For a golfer to stray from convention and implement a putting method that no one else on the PGA Tour uses, it would have to be someone who's comfortable straying from the beaten path.

Enter Bryson DeChambeau.

"I'm the one that's used to being not normal," DeChambeau said.

Fresh off earning his PGA Tour card and missing the cut in the season opener at the Safeway Open, the 2015 U.S. Amateur and NCAA individual champion, already a pioneer in his use of single-length irons, says he's contemplating a side-saddle method of putting next year.

"It’s in development now," DeChambeau told Golf Digest's Tim Rosaforte. "I think it’s an easier way to putt and could be another game-changer like the one-length [irons]."

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DeChambeau has toyed with side-saddle in the past, including in a college tournament, the Jones Cup, in which he had the lead going into the final day. At the time, however, he said he didn't have the proper-length putter for it. Side-saddle has been used only sparingly at the game's highest level. K.J. Choi toyed with it for a few tournaments in 2010, and Sam Snead used it at the end of his career -- this after his initial method of putting croquet-style with the ball between his legs, was declared illegal.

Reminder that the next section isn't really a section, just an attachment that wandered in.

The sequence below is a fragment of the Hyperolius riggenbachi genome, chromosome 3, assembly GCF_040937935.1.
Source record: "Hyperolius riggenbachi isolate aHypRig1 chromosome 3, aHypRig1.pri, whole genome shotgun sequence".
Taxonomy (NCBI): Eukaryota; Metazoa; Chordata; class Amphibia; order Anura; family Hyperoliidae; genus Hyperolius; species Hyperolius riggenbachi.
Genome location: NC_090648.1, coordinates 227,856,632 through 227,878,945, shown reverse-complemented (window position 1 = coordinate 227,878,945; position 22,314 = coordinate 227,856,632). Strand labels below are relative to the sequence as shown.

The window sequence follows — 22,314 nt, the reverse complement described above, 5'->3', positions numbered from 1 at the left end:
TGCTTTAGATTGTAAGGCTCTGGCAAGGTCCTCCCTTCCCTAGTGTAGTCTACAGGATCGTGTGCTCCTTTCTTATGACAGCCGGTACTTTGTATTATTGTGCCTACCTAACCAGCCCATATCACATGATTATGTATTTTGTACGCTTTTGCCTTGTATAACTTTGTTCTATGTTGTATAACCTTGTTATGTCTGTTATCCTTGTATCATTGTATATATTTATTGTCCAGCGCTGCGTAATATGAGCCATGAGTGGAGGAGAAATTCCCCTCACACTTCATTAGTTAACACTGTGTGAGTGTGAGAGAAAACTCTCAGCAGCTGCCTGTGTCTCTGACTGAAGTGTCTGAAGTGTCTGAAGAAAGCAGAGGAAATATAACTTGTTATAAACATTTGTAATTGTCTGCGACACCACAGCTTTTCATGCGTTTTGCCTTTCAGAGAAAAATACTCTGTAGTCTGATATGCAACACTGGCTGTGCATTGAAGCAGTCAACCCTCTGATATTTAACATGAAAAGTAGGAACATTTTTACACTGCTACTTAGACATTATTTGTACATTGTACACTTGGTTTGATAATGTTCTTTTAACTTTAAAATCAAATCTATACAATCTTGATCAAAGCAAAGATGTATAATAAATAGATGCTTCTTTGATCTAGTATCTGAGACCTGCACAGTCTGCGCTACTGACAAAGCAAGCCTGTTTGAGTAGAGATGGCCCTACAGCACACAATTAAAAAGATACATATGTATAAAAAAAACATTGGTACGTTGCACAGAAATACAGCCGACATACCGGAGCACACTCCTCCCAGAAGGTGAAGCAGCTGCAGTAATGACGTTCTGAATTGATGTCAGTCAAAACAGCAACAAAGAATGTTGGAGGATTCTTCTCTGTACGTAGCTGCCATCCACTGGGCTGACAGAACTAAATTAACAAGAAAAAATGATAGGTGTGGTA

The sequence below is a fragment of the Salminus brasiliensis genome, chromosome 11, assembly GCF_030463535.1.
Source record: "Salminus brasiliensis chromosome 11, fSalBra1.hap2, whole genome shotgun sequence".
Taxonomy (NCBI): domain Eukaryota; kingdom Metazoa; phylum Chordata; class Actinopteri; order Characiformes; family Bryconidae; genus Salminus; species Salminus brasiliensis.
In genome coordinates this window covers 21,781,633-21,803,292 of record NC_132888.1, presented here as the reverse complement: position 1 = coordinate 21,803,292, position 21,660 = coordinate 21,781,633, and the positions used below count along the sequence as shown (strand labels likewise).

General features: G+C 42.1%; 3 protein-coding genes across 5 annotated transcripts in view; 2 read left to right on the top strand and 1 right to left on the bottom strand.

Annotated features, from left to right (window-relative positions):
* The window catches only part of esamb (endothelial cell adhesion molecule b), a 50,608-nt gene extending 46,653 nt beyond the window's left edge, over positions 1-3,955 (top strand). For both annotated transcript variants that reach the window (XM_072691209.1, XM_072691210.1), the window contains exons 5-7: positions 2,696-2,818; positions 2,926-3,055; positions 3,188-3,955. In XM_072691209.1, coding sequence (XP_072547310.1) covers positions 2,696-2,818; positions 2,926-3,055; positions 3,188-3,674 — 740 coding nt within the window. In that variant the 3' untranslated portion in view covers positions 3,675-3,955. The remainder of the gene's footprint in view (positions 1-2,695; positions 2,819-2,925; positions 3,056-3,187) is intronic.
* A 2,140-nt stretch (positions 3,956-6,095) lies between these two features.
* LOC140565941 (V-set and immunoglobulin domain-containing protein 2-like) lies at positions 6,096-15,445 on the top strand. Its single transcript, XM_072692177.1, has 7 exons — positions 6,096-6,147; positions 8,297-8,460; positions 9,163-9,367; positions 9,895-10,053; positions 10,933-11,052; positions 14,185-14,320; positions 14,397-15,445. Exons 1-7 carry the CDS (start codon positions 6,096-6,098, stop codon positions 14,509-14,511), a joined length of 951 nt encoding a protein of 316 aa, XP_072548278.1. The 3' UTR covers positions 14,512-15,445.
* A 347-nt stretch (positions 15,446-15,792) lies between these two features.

In a story for Golf Digest in 2010, PGA Tour Champions player and announcer Gary McCord advocated "face-on putting" as a solution for those struggling on the greens.

"What makes it so great?" McCord wrote. "The simplicity: You move only your right arm (for righties), like you're rolling a ball to the target, with your eyes looking directly at the hole (not from the side, like in traditional putting). You can even look at the hole when you putt."

DeChambeau says he intends to tinker during the holiday break in the PGA Tour schedule with the intent of using it at the start of 2017.

"Given I have a couple months off, I’ll be ready for it," he says. "If it doesn’t work I’ll go back to putting normal. It’s not an issue."

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